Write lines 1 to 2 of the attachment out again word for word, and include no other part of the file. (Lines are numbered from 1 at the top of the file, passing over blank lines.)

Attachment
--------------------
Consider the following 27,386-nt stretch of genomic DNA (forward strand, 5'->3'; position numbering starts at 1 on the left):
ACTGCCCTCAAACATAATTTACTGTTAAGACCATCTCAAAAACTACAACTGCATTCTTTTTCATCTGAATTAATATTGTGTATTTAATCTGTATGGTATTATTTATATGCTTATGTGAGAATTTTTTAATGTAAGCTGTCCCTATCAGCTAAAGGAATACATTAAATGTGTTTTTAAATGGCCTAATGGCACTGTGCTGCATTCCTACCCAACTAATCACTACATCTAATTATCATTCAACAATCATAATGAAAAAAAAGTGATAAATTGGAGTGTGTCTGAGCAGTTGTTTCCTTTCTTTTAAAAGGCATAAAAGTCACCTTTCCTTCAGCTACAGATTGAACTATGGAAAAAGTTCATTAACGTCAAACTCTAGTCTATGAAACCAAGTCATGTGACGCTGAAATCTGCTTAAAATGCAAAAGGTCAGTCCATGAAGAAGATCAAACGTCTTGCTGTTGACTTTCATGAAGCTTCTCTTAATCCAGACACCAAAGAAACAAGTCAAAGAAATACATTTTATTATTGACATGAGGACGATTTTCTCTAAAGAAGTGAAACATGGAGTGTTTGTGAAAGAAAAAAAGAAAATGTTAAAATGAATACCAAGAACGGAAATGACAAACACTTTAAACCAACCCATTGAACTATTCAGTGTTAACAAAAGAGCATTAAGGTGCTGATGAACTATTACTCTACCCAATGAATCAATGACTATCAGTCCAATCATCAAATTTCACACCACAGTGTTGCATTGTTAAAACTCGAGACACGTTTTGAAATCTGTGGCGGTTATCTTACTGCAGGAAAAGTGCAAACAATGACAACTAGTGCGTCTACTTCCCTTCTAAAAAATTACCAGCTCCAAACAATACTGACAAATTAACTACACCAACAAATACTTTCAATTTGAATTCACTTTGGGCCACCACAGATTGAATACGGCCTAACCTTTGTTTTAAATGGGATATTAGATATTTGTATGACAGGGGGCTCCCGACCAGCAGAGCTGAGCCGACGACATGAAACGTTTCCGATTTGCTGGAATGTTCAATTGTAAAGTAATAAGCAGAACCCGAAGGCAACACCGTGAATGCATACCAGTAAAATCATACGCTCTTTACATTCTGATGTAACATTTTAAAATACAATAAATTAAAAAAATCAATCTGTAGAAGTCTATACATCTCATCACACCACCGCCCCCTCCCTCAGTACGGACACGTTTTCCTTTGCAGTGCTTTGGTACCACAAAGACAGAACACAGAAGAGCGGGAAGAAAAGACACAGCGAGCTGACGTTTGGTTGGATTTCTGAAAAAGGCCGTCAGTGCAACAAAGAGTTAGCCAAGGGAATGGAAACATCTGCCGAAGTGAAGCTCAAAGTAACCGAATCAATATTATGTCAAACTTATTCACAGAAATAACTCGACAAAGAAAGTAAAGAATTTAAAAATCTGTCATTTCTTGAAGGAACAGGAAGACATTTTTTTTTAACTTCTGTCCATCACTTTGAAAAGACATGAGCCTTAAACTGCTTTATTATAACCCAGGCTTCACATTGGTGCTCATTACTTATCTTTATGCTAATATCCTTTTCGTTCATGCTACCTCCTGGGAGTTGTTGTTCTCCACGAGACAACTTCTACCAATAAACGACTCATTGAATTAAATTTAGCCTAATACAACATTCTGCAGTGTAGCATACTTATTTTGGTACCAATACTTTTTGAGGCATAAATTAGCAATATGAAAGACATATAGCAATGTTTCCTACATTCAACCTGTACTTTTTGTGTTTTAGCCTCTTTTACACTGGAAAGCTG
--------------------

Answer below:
Consider the following 27,386-nt stretch of genomic DNA (forward strand, 5'->3'; position numbering starts at 1 on the left):
ACTGCCCTCAAACATAATTTACTGTTAAGACCATCTCAAAAACTACAACTGCATTCTTTTTCATCTGAATTAATATTGTGTATTTAATCTGTATGGTATTATTTATATGCTTATGTGAGAATTTTTTAATGTAAGCTGTCCCTATCAGCTAAAGGAATACATTAAATGTGTTTTTAAATGGCCTAATGGCACTGTGCTGCATTCCTACCCAACTAATCACTACATCTAATTATCATTCAACAATCATAATGAAAAAAAAGTGATAAATTGGAGTGTGTCTGAGCAGTTGTTTCCTTTCTTTTAAAAGGCATAAAAGTCACCTTTCCTTCAGCTACAGATTGAACTATGGAAAAAGTTCATTAACGTCAAACTCTAGTCTATGAAACCAAGTCATGTGACGCTGAAATCTGCTTAAAATGCAAAAGGTCAGTCCATGAAGAAGATCAAACGTCTTGCTGTTGACTTTCATGAAGCTTCTCTTAATCCAGACACCAAAGAAACAAGTCAAAGAAATACATTTTATTATTGACATGAGGACGATTTTCTCTAAAGAAGTGAAACATGGAGTGTTTGTGAAAGAAAAAAAGAAAATGTTAAAATGAATACCAAGAACGGAAATGACAAACACTTTAAACCAACCCATTGAACTATTCAGTGTTAACAAAAGAGCATTAAGGTGCTGATGAACTATTACTCTACCCAATGAATCAATGACTATCAGTCCAATCATCAAATTTCACACCACAGTGTTGCATTGTTAAAACTCGAGACACGTTTTGAAATCTGTGGCGGTTATCTTACTGCAGGAAAAGTGCAAACAATGACAACTAGTGCGTCTACTTCCCTTCTAAAAAATTACCAGCTCCAAACAATACTGACAAATTAACTACACCAACAAATACTTTCAATTTGAATTCACTTTGGGCCACCACAGATTGAATACGGCCTAACCTTTGTTTTAAATGGGATATTAGATATTTGTATGACAGGGGGCTCCCGACCAGCAGAGCTGAGCCGACGACATGAAACGTTTCCGATTTGCTGGAATGTTCAATTGTAAAGTAATAAGCAGAACCCGAAGGCAACACCGTGAATGCATACCAGTAAAATCATACGCTCTTTACATTCTGATGTAACATTTTAAAATACAATAAATTAAAAAAATCAATCTGTAGAAGTCTATACATCTCATCACACCACCGCCCCCTCCCTCAGTACGGACACGTTTTCCTTTGCAGTGCTTTGGTACCACAAAGACAGAACACAGAAGAGCGGGAAGAAAAGACACAGCGAGCTGACGTTTGGTTGGATTTCTGAAAAAGGCCGTCAGTGCAACAAAGAGTTAGCCAAGGGAATGGAAACATCTGCCGAAGTGAAGCTCAAAGTAACCGAATCAATATTATGTCAAACTTATTCACAGAAATAACTCGACAAAGAAAGTAAAGAATTTAAAAATCTGTCATTTCTTGAAGGAACAGGAAGACATTTTTTTTTAACTTCTGTCCATCACTTTGAAAAGACATGAGCCTTAAACTGCTTTATTATAACCCAGGCTTCACATTGGTGCTCATTACTTATCTTTATGCTAATATCCTTTTCGTTCATGCTACCTCCTGGGAGTTGTTGTTCTCCACGAGACAACTTCTACCAATAAACGACTCATTGAATTAAATTTAGCCTAATACAACATTCTGCAGTGTAGCATACTTATTTTGGTACCAATACTTTTTGAGGCATAAATTAGCAATATGAAAGACATATAGCAATGTTTCCTACATTCAACCTGTACTTTTTGTGTTTTAGCCTCTTTTACACTGGAAAGCTG